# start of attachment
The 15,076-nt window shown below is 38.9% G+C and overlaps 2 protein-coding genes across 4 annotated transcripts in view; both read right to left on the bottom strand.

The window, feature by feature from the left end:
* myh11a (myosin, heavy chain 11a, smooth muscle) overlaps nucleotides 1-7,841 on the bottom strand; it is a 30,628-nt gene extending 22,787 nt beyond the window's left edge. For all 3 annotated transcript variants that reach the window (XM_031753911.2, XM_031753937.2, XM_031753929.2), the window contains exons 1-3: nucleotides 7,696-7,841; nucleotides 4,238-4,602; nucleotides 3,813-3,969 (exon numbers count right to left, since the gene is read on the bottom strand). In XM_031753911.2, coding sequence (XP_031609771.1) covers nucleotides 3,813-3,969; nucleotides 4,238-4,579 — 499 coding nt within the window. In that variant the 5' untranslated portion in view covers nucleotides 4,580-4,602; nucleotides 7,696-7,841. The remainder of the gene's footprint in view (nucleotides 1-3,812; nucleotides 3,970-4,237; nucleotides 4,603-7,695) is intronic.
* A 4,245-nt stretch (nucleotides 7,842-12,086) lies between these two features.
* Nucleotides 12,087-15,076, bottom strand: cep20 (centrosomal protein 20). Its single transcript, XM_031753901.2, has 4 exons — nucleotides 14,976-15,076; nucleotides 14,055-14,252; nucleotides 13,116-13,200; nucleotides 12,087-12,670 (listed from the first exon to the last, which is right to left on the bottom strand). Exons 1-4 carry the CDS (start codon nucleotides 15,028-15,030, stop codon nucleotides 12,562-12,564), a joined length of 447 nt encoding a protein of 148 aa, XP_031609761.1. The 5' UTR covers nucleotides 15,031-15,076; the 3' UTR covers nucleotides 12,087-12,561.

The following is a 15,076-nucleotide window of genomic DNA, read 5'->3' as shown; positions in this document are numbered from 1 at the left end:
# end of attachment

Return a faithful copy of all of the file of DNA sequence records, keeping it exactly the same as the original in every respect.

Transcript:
The 15,076-nt window shown below is 38.9% G+C and overlaps 2 protein-coding genes across 4 annotated transcripts in view; both read right to left on the bottom strand.

The window, feature by feature from the left end:
* myh11a (myosin, heavy chain 11a, smooth muscle) overlaps nucleotides 1-7,841 on the bottom strand; it is a 30,628-nt gene extending 22,787 nt beyond the window's left edge. For all 3 annotated transcript variants that reach the window (XM_031753911.2, XM_031753937.2, XM_031753929.2), the window contains exons 1-3: nucleotides 7,696-7,841; nucleotides 4,238-4,602; nucleotides 3,813-3,969 (exon numbers count right to left, since the gene is read on the bottom strand). In XM_031753911.2, coding sequence (XP_031609771.1) covers nucleotides 3,813-3,969; nucleotides 4,238-4,579 — 499 coding nt within the window. In that variant the 5' untranslated portion in view covers nucleotides 4,580-4,602; nucleotides 7,696-7,841. The remainder of the gene's footprint in view (nucleotides 1-3,812; nucleotides 3,970-4,237; nucleotides 4,603-7,695) is intronic.
* A 4,245-nt stretch (nucleotides 7,842-12,086) lies between these two features.
* Nucleotides 12,087-15,076, bottom strand: cep20 (centrosomal protein 20). Its single transcript, XM_031753901.2, has 4 exons — nucleotides 14,976-15,076; nucleotides 14,055-14,252; nucleotides 13,116-13,200; nucleotides 12,087-12,670 (listed from the first exon to the last, which is right to left on the bottom strand). Exons 1-4 carry the CDS (start codon nucleotides 15,028-15,030, stop codon nucleotides 12,562-12,564), a joined length of 447 nt encoding a protein of 148 aa, XP_031609761.1. The 5' UTR covers nucleotides 15,031-15,076; the 3' UTR covers nucleotides 12,087-12,561.

The following is a 15,076-nucleotide window of genomic DNA, read 5'->3' as shown; positions in this document are numbered from 1 at the left end: